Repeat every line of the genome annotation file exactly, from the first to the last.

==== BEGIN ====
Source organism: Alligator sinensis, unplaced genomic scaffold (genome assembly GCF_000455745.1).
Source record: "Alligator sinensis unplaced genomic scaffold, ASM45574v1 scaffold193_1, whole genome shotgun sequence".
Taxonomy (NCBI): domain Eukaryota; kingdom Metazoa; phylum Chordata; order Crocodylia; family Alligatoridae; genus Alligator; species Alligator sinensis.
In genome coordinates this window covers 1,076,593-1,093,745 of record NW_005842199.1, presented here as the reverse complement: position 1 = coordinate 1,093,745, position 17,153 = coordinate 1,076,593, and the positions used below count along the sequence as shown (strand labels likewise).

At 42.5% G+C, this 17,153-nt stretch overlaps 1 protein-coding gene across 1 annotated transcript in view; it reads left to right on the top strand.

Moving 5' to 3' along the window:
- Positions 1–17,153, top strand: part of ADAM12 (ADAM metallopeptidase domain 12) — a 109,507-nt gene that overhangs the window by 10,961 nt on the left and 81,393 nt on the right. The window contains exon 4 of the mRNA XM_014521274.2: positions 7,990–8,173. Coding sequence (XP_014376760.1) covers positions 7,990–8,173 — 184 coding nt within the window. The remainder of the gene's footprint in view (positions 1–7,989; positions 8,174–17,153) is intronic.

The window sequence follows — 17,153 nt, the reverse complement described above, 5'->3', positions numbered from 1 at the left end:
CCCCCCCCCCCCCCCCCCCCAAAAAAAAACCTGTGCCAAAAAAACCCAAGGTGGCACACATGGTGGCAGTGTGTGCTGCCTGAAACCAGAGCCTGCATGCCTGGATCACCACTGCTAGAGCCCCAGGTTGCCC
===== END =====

Source organism: Alligator sinensis, unplaced genomic scaffold (genome assembly GCF_000455745.1).
Source record: "Alligator sinensis unplaced genomic scaffold, ASM45574v1 scaffold193_1, whole genome shotgun sequence".
Taxonomy (NCBI): domain Eukaryota; kingdom Metazoa; phylum Chordata; order Crocodylia; family Alligatoridae; genus Alligator; species Alligator sinensis.
In genome coordinates this window covers 1,076,593-1,093,745 of record NW_005842199.1, presented here as the reverse complement: position 1 = coordinate 1,093,745, position 17,153 = coordinate 1,076,593, and the positions used below count along the sequence as shown (strand labels likewise).

At 42.5% G+C, this 17,153-nt stretch overlaps 1 protein-coding gene across 1 annotated transcript in view; it reads left to right on the top strand.

Moving 5' to 3' along the window:
- Positions 1–17,153, top strand: part of ADAM12 (ADAM metallopeptidase domain 12) — a 109,507-nt gene that overhangs the window by 10,961 nt on the left and 81,393 nt on the right. The window contains exon 4 of the mRNA XM_014521274.2: positions 7,990–8,173. Coding sequence (XP_014376760.1) covers positions 7,990–8,173 — 184 coding nt within the window. The remainder of the gene's footprint in view (positions 1–7,989; positions 8,174–17,153) is intronic.

The window sequence follows — 17,153 nt, the reverse complement described above, 5'->3', positions numbered from 1 at the left end:
CCCCCCCCCCCCCCCCCCCCAAAAAAAAACCTGTGCCAAAAAAACCCAAGGTGGCACACATGGTGGCAGTGTGTGCTGCCTGAAACCAGAGCCTGCATGCCTGGATCACCACTGCTAGAGCCCCAGGTTGCCC